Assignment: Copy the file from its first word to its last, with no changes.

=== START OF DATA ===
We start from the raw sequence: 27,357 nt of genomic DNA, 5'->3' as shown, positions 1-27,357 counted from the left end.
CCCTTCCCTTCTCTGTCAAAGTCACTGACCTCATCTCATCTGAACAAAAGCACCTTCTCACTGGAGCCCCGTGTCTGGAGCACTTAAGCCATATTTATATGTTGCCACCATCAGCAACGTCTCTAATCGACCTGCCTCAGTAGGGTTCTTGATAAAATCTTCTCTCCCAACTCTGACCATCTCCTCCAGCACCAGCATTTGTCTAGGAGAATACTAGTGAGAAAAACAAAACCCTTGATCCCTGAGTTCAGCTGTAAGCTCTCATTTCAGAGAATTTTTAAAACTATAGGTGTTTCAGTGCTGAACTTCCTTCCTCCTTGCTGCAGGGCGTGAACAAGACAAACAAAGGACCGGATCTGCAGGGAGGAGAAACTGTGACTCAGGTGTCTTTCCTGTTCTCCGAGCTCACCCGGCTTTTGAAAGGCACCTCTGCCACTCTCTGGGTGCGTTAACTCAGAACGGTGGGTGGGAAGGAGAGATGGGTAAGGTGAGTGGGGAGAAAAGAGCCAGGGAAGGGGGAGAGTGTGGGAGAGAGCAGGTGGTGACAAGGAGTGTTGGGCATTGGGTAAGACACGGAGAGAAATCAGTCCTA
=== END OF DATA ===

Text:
We start from the raw sequence: 27,357 nt of genomic DNA, 5'->3' as shown, positions 1-27,357 counted from the left end.
CCCTTCCCTTCTCTGTCAAAGTCACTGACCTCATCTCATCTGAACAAAAGCACCTTCTCACTGGAGCCCCGTGTCTGGAGCACTTAAGCCATATTTATATGTTGCCACCATCAGCAACGTCTCTAATCGACCTGCCTCAGTAGGGTTCTTGATAAAATCTTCTCTCCCAACTCTGACCATCTCCTCCAGCACCAGCATTTGTCTAGGAGAATACTAGTGAGAAAAACAAAACCCTTGATCCCTGAGTTCAGCTGTAAGCTCTCATTTCAGAGAATTTTTAAAACTATAGGTGTTTCAGTGCTGAACTTCCTTCCTCCTTGCTGCAGGGCGTGAACAAGACAAACAAAGGACCGGATCTGCAGGGAGGAGAAACTGTGACTCAGGTGTCTTTCCTGTTCTCCGAGCTCACCCGGCTTTTGAAAGGCACCTCTGCCACTCTCTGGGTGCGTTAACTCAGAACGGTGGGTGGGAAGGAGAGATGGGTAAGGTGAGTGGGGAGAAAAGAGCCAGGGAAGGGGGAGAGTGTGGGAGAGAGCAGGTGGTGACAAGGAGTGTTGGGCATTGGGTAAGACACGGAGAGAAATCAGTCCTA